Back when I lived in Indiana, there would be a point in the school year when I would stop making hot coffee to take to work, and would buy an iced coffee instead. I always tried to make iced coffee, but ended up with a watery mess. Turns out, I didn’t know the secret. For this you will need:
- Large Container
- A way to filter out grounds
Suddenly I get why I wasn’t having any success previously with my iced coffee. It was always too watery because I wasn’t using a coffee concentrate to make it. Making the concentrate was easy, but it does take a lot of grounds, so be prepared for that. I ended up not using an entire pound of coffee simply because I knew I wouldn’t go through all that concentrate fast enough. (I also knew I didn’t have a pourable container large enough to keep it in either.) Instead, I cut the recipe down to 1/3. If this didn’t work, I didn’t want to waste all that coffee.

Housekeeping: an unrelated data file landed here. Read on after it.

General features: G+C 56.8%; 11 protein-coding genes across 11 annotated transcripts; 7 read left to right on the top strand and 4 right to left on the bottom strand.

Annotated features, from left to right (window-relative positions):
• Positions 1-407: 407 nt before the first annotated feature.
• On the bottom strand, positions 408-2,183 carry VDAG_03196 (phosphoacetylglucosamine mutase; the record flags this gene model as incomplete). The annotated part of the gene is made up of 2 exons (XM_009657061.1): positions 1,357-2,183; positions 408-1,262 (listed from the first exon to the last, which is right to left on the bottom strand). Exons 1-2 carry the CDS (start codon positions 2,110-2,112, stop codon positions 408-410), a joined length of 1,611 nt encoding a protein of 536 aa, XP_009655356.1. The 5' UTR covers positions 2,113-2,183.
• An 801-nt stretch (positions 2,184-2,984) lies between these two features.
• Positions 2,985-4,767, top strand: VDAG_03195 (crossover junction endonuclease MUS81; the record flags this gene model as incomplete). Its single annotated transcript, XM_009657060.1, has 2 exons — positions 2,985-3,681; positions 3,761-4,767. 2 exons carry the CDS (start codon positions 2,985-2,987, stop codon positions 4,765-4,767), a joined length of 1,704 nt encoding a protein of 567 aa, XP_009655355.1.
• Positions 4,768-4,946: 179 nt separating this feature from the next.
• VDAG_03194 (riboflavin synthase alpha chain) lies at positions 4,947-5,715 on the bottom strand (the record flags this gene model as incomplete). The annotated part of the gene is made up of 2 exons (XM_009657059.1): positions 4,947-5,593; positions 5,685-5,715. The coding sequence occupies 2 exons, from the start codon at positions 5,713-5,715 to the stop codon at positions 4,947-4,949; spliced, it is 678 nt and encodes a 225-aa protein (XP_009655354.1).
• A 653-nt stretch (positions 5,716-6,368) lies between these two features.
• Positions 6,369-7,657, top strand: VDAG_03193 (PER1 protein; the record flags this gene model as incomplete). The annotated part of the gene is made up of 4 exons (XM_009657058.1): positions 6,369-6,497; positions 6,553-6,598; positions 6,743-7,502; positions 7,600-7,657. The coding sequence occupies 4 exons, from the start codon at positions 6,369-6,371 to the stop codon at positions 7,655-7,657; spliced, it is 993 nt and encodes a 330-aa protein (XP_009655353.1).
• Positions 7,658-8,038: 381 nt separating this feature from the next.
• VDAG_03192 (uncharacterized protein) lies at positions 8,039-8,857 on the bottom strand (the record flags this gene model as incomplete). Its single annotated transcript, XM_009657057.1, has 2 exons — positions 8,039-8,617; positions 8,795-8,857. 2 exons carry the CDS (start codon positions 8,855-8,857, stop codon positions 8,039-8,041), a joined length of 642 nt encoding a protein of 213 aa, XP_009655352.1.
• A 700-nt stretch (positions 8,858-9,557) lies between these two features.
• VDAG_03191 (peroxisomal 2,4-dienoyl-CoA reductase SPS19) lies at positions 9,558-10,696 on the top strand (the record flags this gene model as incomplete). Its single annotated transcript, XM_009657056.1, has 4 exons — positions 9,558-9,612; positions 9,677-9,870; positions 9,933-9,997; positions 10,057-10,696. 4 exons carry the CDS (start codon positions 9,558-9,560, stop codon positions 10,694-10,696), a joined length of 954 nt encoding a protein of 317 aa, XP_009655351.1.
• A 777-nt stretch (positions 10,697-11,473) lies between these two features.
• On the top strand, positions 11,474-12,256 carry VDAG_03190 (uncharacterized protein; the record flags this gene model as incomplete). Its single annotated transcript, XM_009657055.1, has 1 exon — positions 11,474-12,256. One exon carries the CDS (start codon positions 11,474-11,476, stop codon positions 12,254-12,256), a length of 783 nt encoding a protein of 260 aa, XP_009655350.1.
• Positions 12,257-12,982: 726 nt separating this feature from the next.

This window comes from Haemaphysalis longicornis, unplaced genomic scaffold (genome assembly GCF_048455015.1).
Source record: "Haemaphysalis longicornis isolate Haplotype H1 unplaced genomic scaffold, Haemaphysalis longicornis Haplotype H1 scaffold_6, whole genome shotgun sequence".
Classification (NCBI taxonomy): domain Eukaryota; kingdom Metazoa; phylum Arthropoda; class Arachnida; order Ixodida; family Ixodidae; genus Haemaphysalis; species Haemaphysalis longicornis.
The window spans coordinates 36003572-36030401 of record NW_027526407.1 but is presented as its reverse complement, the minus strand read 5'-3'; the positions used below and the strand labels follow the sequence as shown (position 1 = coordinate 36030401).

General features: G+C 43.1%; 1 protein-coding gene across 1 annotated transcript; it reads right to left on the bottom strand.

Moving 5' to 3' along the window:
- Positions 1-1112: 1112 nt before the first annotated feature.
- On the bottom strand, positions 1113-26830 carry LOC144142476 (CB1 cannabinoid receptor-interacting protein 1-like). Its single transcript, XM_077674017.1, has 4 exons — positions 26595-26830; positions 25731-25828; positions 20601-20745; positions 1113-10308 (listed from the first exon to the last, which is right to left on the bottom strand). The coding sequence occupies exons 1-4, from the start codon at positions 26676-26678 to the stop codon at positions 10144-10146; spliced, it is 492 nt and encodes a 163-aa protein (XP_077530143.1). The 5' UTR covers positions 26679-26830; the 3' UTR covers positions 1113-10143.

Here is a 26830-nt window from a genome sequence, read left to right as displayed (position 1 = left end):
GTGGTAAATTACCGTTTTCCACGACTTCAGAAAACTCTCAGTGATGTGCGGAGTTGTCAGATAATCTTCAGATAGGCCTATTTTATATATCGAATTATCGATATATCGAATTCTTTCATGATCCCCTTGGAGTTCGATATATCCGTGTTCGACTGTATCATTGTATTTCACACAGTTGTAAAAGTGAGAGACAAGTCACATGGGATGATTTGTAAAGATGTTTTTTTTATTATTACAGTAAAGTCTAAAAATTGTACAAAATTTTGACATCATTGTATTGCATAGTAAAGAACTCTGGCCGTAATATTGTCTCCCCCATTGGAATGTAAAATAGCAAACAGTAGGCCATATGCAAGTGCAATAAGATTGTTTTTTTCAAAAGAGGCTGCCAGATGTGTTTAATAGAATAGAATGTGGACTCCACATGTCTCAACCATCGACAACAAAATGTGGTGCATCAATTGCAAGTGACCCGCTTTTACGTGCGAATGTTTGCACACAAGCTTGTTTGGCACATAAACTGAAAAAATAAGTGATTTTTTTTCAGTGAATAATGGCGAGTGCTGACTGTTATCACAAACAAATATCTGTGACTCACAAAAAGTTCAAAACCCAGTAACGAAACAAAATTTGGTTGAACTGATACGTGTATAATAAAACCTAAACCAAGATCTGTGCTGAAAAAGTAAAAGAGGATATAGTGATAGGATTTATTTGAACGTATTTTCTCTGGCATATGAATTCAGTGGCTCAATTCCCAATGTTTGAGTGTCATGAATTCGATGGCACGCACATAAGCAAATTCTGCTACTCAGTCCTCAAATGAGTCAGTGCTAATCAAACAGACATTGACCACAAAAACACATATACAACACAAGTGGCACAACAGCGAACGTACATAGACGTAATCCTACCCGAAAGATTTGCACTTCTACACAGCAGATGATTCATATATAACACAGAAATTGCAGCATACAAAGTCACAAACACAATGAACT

Turns out I didn’t need to worry. It turned out great! When it came time to separate the liquid coffee gold from the grounds, I needed to be patient. You really want to get all the coffee out that you can, so you need to be willing to work at getting all the liquid from the grounds. I spent around 20 minutes total doing this. I used a coffee filter in a strainer (to give it structure). I also changed my filter 3 times to help get all the liquid out (so I wasn’t pushing through a mound of grounds).
The final product was tasty. I made a mix of half coffee, half milk, and just a sprinkle of sugar. Now that it’s hot, I can enjoy my coffee and the temperature.